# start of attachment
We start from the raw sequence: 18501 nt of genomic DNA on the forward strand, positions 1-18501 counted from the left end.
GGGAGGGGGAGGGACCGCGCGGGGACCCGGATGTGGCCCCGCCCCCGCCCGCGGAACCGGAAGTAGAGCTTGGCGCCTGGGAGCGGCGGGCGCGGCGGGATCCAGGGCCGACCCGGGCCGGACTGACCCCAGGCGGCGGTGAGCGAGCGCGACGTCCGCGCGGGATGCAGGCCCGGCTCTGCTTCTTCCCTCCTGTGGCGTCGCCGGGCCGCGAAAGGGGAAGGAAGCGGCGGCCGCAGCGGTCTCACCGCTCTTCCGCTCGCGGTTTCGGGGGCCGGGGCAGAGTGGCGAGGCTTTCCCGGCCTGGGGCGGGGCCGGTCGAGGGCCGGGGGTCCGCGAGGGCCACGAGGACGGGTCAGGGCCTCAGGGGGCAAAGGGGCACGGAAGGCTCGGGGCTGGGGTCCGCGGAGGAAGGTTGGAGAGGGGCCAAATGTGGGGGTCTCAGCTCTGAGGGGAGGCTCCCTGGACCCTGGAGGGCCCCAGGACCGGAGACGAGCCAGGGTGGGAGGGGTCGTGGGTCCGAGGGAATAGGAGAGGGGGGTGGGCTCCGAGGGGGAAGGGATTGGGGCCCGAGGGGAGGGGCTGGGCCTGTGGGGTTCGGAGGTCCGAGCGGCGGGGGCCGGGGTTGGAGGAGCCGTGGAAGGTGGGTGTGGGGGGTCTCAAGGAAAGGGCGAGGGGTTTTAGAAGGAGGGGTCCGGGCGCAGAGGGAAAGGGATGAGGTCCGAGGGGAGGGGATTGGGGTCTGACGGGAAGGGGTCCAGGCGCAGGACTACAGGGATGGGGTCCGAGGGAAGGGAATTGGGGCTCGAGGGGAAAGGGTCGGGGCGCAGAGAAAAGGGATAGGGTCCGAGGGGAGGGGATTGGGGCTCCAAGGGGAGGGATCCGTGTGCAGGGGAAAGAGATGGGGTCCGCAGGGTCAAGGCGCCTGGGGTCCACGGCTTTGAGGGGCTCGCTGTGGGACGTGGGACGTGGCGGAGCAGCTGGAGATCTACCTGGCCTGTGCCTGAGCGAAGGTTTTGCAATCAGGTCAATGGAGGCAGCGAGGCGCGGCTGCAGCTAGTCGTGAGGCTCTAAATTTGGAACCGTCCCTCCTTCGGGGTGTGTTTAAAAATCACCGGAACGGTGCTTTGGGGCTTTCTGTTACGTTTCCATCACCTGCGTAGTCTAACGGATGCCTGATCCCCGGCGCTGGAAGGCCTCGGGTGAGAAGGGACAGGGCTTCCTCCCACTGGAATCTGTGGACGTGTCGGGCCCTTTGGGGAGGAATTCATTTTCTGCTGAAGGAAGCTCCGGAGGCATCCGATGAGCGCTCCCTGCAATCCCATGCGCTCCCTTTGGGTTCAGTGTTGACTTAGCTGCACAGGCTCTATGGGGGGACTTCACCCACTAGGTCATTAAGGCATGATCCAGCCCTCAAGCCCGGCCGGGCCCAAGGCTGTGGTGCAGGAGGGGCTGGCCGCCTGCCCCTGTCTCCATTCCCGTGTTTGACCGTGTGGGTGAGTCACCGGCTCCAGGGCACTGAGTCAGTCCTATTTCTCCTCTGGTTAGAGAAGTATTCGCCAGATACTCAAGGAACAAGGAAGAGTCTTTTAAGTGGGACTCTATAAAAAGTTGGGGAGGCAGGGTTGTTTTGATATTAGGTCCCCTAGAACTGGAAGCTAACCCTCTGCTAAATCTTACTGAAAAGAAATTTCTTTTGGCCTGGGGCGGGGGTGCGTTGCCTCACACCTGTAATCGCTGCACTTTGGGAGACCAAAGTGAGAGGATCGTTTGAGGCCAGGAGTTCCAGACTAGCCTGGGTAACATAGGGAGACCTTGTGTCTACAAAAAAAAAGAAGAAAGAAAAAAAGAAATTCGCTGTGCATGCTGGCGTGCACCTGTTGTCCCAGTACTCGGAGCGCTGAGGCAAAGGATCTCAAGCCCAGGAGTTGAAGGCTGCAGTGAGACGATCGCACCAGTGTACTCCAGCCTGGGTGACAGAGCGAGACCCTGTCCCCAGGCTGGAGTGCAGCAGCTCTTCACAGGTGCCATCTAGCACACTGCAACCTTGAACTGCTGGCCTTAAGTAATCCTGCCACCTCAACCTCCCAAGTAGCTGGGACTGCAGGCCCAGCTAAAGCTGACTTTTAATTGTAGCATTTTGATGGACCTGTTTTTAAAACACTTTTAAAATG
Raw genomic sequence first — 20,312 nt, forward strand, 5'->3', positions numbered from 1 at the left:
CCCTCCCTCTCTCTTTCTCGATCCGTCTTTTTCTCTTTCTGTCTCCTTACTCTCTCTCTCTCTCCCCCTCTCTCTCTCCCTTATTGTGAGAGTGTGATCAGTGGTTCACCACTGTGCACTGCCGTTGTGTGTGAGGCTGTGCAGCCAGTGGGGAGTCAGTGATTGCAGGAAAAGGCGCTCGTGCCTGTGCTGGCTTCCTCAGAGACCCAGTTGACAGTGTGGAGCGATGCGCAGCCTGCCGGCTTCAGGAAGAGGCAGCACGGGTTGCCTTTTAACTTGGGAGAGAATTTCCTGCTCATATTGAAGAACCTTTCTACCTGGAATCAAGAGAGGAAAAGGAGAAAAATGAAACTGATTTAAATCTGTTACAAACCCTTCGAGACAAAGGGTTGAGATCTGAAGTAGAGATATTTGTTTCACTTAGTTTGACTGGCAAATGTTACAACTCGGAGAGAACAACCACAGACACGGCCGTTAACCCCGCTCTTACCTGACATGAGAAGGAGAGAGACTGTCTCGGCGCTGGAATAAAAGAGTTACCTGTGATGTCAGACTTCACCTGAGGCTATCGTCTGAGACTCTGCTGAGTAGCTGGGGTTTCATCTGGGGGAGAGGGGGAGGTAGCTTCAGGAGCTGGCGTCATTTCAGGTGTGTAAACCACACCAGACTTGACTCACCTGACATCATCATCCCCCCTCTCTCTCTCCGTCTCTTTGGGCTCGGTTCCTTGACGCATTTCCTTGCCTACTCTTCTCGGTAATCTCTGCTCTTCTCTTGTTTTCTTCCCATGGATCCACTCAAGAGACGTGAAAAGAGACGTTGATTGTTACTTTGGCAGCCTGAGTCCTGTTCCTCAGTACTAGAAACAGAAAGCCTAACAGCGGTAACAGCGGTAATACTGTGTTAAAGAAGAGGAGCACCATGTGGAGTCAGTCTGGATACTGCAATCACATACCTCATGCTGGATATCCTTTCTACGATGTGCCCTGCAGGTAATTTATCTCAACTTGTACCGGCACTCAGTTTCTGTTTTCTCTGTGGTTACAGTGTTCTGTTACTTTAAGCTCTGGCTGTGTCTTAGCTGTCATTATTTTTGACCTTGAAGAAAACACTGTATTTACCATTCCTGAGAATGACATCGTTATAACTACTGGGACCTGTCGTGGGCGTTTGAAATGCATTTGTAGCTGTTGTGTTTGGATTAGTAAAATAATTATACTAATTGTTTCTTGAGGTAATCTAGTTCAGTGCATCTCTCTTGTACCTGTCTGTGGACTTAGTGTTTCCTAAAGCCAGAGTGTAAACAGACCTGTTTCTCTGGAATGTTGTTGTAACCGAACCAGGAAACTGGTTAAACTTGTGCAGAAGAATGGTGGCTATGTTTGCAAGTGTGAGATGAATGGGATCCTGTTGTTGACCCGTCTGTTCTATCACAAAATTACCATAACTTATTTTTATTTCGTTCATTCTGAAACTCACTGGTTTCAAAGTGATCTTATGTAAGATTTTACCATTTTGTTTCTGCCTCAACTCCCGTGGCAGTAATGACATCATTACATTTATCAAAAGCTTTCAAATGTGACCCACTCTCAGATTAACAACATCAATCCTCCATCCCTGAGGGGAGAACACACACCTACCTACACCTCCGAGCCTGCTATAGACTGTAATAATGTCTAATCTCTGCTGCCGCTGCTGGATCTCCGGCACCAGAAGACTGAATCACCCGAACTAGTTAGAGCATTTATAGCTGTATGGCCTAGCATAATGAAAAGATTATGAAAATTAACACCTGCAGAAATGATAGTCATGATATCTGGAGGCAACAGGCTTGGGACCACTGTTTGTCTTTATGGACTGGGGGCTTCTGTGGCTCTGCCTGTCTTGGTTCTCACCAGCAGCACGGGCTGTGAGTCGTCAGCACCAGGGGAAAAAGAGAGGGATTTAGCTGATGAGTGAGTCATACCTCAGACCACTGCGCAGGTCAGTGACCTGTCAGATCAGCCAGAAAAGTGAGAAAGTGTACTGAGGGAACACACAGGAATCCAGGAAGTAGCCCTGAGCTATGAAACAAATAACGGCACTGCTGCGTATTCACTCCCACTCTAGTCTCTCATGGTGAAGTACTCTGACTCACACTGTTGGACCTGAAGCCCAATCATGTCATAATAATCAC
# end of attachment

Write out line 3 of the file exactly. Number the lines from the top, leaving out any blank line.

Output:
Raw genomic sequence first — 20,312 nt, forward strand, 5'->3', positions numbered from 1 at the left: